Short Sales and Foreclosures…Sellers Must Document…

    Potential sellers who do not have a financial hardship sometimes change their mind when they realize the types of paperwork the bank needs in order to have a successful short sale. Much of this documentation is required to justify to the lender(s)  why selling “short” is the only alternative.  People who have assets which could be used to pay the mortgage note, but just want to “walk”, may be denied a short sale or face a deficiency judgment if a short sale is successful.

    In addition to the hardship letter which details why the seller cannot pay the mortgage, the bank requires an authorization letter from the seller authorizing the lender to speak with the Realtor or attorney.  The Realtor then must assemble the “package” for the lender which includes; income tax returns, pay stubs, bank statements including savings and retirement accounts, copies of bills, a list of assets and liabilitieis, monthly expenditures, and documentation of other unusual expenses.  Other information may be requested by the lender to support the case for short sale. 

      Up to date information must be obtained about homeowner’s dues, other special assessments, any other liens on the property, and property tax status.  Sometimes the seller does not have current information about these items and the Realtor must track down this information.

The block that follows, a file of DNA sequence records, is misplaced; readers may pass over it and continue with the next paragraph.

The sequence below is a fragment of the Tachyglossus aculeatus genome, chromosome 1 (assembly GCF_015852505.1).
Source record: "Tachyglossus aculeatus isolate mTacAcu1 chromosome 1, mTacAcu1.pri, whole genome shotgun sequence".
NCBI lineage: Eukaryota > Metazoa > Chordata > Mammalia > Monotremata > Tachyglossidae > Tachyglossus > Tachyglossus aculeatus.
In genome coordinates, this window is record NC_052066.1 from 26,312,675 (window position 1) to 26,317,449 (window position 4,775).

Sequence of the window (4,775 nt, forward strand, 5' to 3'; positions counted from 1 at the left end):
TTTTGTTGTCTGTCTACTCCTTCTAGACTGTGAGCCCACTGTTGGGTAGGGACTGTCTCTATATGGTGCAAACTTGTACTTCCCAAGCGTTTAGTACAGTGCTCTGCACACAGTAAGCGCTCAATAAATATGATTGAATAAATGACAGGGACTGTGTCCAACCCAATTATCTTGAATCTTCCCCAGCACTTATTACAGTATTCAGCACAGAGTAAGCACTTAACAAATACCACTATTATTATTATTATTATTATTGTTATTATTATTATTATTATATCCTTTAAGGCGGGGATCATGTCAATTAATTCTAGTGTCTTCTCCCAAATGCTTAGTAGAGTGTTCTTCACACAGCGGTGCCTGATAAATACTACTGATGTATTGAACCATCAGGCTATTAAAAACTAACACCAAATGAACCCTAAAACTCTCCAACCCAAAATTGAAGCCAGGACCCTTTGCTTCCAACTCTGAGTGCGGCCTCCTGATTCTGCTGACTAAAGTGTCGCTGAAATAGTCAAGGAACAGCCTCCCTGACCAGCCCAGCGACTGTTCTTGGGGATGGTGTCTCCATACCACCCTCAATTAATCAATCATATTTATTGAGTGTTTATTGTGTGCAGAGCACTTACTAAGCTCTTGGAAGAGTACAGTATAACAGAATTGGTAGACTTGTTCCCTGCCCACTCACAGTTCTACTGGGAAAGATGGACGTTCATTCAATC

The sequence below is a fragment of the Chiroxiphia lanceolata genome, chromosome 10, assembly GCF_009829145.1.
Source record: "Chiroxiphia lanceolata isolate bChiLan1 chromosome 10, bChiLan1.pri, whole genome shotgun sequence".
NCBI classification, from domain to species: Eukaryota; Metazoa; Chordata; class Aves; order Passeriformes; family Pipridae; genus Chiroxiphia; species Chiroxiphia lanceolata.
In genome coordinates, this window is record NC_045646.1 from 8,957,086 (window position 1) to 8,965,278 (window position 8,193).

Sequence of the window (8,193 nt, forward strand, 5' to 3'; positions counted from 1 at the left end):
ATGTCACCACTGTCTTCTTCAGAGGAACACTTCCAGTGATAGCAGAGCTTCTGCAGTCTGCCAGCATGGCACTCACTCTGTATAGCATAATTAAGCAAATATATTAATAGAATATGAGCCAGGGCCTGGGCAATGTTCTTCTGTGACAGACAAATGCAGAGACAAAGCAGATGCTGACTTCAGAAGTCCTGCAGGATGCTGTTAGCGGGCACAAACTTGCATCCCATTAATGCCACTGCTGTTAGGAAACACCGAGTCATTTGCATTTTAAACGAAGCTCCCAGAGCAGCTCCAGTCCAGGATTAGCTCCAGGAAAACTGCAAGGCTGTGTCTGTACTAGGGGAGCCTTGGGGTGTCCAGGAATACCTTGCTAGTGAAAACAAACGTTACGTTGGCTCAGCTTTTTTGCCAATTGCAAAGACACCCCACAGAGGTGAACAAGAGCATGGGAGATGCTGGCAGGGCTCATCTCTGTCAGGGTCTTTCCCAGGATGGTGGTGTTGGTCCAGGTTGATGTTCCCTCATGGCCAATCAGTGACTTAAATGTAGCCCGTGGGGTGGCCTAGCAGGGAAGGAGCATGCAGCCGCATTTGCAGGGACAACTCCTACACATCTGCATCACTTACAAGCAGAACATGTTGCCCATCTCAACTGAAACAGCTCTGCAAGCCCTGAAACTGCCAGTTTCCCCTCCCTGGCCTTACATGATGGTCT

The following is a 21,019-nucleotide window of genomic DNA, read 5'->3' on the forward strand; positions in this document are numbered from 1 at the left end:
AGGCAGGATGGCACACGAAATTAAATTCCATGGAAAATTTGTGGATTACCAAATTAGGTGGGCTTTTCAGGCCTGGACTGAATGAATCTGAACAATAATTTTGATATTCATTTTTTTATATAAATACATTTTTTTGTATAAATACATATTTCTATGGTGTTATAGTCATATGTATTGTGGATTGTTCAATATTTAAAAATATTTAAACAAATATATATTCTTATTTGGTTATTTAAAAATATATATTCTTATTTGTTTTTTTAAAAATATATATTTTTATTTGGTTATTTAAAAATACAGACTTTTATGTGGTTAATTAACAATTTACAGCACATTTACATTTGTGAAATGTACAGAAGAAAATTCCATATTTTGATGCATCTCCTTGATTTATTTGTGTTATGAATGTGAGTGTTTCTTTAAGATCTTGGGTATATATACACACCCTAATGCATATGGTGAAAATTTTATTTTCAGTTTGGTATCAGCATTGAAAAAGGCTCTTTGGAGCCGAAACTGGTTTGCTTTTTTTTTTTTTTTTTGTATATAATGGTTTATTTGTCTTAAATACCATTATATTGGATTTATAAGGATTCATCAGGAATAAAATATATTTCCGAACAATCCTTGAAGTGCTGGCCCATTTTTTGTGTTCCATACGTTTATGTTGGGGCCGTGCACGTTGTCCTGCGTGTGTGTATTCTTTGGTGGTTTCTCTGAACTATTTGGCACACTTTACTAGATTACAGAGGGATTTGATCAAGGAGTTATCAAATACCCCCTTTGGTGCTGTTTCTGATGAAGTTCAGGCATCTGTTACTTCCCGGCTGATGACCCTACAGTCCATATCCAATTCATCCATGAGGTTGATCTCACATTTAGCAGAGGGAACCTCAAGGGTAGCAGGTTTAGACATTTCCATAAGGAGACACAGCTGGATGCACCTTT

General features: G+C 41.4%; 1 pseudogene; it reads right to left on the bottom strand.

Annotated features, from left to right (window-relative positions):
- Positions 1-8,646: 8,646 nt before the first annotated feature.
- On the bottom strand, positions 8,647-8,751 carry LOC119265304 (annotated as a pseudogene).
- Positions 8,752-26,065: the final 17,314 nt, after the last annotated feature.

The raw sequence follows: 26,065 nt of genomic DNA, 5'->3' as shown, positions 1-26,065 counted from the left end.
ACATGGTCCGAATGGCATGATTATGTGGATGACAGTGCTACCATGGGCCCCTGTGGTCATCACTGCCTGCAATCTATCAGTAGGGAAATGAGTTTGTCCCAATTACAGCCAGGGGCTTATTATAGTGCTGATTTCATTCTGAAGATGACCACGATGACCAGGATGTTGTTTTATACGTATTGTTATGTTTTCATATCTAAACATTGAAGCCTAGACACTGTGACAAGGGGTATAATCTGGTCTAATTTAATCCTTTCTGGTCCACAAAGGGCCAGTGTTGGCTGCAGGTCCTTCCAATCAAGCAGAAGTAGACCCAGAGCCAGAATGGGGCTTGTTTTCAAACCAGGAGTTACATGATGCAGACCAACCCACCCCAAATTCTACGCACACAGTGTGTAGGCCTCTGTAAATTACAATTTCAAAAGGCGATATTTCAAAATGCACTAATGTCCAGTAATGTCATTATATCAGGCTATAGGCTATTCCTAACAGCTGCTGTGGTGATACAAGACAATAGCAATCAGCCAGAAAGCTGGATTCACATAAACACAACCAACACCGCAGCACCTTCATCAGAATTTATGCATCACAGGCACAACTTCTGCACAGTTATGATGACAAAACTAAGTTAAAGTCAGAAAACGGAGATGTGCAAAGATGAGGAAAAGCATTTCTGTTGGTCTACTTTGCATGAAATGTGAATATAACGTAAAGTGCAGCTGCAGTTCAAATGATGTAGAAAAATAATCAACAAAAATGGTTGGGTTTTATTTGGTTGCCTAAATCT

Working  with a reputable agent is paramount.   The sellers’ information requested is private and confidential, and contains all of the necessary ingredients fora successful identity theft; another reason that propels “foreclosure scammers”.

    All of this information is considered by the lender(s) when determining if an offer on a property will be accepted.  The lender(S) needs to know if the seller can contribute any amount of funds to the sale of the property.  The seller should determine if they are in a “deficiency judgment” state, or “non deficiency judgement” state.  A deficiency judgement permits the lender(s) to collect from the sellers the amount of a specified “deficiency” after closing on the house.  If the property is a second home, often a deficiency judgment will be granted.  Sometimes a judgment will be granted to the lender holding a HELOC (Home Equity Line of Credit) if the funds were not used for the home, such as improvement. 

    Working with a competent Realtor and/or attorney and exploring options is one of the best things an “underwater” seller can do to get answers and help himself/herself.  A Certified Public Accountant can also be included in the team to discuss income tax consequences of any action. 

    Going to a short sale is a far better option for the seller than foreclosure.  Unfortunately many people who have their homes sold in foreclosure never asked for professional help and as a result, will suffer the consequences of credit deterioration for a longer period of time. 

    If you or anyone you know is having problems, consult a Realtor, an attorney, or a CPA as soon as possible. The more time to solve the problem, the better for the seller.  If you need help, contact me at, and I can provide you with the name(s) of someone in your area who can help you.

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